A Dailymotion user has posted one of the old 1980s Ad Council adult literacy PSAs.
For those interested, here is a little bit of the history behind this campaign:
The [Coalition for Literacy]’s media campaign was officially launched in a press conference held on 12 December 1984 in the Trustees Room of the New York Public Library. The Advertising Council (sponsors of “Smokey the Bear,” “Take a Bite Out of Crime,” and “A Mind Is A Terrible ThingToWaste”) coordinated the media campaign. They recruited the advertising agency of D’Arcy, Masius, Benton & Bowles/Worldwide as volunteers to develop the print and nonprint ads. Two advertising campaign strategies were developed—one to inform and appeal to the general public and the other to raise the awareness of the corporate sector. The theme that was chosen for the general public ads was “Volunteer Against Adult Literacy: The Only Degree You Need is a Degree of Caring.” The audience was identified as those who wanted to become volunteers to help another person learn to read. The advertising theme developed to appeal to the corporate sector [was]: “Volunteer Against Illiteracy: A Literate America is a Good Investment.” This audience is encouraged to bring corporate/private sector resources to assist national and local literacy activities.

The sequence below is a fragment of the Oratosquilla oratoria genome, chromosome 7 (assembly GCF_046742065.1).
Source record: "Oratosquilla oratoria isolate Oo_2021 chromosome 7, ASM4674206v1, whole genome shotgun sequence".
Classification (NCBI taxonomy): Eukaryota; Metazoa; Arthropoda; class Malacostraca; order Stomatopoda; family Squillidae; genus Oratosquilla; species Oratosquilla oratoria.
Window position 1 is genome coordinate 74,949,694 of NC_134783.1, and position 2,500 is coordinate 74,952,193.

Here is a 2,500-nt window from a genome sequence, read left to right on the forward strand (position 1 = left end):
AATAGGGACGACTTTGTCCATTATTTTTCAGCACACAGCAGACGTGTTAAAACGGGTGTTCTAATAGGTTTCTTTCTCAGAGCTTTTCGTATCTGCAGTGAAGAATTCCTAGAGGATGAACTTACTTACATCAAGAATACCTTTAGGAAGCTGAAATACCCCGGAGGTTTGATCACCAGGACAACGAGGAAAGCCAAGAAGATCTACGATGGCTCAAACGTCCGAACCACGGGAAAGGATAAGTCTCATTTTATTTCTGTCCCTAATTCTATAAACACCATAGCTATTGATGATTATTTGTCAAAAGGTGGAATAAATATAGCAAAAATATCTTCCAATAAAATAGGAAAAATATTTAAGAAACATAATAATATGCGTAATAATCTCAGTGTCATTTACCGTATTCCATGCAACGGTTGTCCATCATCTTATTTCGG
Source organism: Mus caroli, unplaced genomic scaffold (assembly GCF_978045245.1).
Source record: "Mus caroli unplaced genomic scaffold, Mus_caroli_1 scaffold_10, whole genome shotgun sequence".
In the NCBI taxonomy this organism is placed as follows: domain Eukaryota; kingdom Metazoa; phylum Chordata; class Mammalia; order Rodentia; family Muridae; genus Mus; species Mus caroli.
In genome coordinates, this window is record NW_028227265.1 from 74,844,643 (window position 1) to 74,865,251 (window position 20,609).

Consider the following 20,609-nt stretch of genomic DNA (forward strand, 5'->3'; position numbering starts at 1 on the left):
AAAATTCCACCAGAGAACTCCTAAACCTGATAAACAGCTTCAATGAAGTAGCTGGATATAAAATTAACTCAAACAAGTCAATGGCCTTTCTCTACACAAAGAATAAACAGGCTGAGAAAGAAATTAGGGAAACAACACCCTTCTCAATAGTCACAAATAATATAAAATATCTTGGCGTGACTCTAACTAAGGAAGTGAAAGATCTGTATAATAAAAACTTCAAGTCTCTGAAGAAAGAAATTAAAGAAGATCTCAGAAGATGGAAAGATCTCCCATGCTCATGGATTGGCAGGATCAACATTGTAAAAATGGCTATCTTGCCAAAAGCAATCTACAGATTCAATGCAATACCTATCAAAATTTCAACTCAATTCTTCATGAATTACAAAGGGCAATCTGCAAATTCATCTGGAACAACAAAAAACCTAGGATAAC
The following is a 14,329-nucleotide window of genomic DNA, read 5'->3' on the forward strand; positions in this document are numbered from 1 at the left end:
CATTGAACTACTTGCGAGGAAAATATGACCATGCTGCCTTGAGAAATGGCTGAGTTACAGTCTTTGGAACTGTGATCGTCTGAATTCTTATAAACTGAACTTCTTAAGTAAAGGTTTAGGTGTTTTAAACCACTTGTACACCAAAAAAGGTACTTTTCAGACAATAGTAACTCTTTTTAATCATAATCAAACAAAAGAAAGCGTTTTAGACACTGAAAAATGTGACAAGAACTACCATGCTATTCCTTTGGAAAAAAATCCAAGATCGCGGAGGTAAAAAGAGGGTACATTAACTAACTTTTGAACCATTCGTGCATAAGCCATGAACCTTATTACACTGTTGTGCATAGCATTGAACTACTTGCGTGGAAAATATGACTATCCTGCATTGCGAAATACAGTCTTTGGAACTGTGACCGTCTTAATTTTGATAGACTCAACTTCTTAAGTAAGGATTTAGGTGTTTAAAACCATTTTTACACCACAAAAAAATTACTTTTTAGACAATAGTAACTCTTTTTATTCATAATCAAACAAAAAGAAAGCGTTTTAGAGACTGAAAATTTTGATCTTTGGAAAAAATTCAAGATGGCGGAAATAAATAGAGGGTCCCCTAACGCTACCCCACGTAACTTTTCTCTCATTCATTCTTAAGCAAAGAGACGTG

The Advertising Council conducted studies to measure the awareness of communities about adult illiteracy before and after releasing the television and print ads. The campaign is now among the top five social awareness campaigns that the council coordinates. Within the first year of the coalition’s advertising campaign, the Ad Council indicators cite that awareness of adult illiteracy has jumped from 21 to 30 percent. The print, radio, and television media have contributed an estimated value of $20 million in advertising space and time to the coalition’s campaign.
—Jean Ellen Coleman, “ALA’s Role in Adult and Literacy Education, “Library Trends (Fall 1986) 207-17.
It’s interesting to read about the corporate messaging strategy—pretty much the same messaging we use today.